Factors that may predispose a patient to complications after TKA have been well described.3,4 Previous studies have shown that a wide range of conditions and factors, including psychiatric disorders, obesity, advanced age, smoking, and length of hospitalization, are associated with an increased complication rate after TKA.5–10 One variable that has become particularly relevant is that of insurance status. Despite the Affordable Care Act, passed in 2010 and allowing for Medicaid expansion in the United States, insurance status has been implicated in not only patient inaccessibility to both hip and knee arthroplasty treatment but also worse outcomes after total joint arthroplasty.11–16

Although prior studies have examined the impact of insurance status on complications after total joint arthroplasty, they have either involved small cohorts or focused on limited insurance types, such as Medicaid and Medicare populations.14,17 The purpose of this study was to evaluate the effect of patient insurance status (Medicare vs private) and other patient factors on the in-hospital complication rate following TKA using a large all-payer inpatient health care database with a matched cohort. The authors hypothesized that patients with public insurance (Medicare or Medicaid) would have more complications than patients with private insurance.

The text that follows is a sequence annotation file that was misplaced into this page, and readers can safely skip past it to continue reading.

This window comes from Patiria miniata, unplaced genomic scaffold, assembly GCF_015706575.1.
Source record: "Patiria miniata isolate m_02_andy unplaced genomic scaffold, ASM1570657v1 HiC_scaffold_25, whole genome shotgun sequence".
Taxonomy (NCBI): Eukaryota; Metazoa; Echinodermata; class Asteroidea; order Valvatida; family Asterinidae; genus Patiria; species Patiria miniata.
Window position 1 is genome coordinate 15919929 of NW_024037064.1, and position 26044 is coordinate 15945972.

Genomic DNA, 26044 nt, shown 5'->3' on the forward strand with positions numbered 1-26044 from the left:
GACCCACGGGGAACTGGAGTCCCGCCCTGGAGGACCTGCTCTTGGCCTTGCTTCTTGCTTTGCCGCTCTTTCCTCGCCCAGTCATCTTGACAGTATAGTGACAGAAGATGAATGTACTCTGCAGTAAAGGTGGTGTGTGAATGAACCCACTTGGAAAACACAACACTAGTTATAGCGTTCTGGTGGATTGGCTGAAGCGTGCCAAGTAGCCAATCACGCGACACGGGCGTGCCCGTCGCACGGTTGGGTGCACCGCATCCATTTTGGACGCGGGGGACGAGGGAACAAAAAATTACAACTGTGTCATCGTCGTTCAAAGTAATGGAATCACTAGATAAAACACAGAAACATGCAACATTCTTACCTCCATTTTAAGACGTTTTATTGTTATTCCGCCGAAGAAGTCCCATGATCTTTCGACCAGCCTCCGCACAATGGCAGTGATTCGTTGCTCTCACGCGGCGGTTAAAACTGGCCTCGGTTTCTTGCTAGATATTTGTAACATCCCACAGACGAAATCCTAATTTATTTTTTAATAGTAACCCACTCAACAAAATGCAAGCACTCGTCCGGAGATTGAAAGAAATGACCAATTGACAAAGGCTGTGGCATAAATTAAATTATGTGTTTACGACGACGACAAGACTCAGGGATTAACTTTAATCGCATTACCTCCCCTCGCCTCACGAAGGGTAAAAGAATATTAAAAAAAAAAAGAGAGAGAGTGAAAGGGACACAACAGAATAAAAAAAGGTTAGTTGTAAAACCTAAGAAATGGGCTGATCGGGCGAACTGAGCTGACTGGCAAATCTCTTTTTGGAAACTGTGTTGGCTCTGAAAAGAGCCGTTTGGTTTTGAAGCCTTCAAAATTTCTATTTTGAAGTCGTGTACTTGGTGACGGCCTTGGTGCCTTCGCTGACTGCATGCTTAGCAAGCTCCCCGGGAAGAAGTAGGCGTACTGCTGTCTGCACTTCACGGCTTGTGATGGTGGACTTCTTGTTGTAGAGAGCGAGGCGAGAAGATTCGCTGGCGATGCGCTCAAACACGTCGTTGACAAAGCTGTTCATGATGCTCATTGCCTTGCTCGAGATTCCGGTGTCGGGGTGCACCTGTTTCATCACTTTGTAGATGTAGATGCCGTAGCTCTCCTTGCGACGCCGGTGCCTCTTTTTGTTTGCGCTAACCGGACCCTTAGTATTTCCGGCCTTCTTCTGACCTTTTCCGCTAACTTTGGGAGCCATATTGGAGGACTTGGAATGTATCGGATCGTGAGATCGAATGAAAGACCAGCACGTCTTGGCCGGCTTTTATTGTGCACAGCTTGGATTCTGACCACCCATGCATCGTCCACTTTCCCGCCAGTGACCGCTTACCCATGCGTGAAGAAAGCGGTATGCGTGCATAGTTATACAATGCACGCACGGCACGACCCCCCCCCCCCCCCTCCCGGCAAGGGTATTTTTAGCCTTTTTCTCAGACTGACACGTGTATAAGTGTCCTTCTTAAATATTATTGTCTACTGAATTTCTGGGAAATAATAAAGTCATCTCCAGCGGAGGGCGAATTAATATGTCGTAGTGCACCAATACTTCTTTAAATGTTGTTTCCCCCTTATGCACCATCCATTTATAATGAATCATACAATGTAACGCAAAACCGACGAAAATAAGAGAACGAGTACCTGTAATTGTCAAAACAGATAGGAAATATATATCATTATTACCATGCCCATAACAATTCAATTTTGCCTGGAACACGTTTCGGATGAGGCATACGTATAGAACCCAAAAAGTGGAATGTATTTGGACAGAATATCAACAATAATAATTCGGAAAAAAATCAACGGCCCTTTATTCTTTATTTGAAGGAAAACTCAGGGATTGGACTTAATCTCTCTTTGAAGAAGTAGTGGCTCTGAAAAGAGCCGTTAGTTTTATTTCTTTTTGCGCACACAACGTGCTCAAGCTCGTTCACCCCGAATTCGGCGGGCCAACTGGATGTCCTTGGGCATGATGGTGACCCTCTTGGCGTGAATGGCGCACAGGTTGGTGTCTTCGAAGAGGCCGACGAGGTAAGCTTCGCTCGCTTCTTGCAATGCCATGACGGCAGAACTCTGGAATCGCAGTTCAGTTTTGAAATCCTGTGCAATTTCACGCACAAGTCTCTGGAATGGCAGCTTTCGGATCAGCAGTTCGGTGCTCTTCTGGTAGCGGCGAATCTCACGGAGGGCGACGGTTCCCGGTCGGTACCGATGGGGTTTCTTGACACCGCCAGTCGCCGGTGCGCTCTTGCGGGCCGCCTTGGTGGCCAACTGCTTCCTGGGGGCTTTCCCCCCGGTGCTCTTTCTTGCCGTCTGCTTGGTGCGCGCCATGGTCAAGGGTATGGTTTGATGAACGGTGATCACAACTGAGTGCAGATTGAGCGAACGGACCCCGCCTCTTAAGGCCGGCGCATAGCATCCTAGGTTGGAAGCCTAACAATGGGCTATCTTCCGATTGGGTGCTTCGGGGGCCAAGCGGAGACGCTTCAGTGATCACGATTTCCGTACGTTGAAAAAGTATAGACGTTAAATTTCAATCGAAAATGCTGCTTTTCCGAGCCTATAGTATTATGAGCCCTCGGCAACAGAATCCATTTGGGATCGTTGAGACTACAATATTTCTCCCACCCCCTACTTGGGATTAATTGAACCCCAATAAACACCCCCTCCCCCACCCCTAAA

Materials and Methods

This study was deemed not human subjects research by the authors' institutional review board. This study used the data collected in the Healthcare Cost and Utilization Project Nationwide Inpatient Sample from 2004 through 2011. The Nationwide Inpatient Sample is the largest publicly available all-payer inpatient health care database in the United States, with data from more than 7 million hospital stays each year. Patients were identified using the International Classification of Diseases, 9th Revision, Clinical Modification procedural codes (total knee replacement, 81.54; revision total knee replacement, 81.55).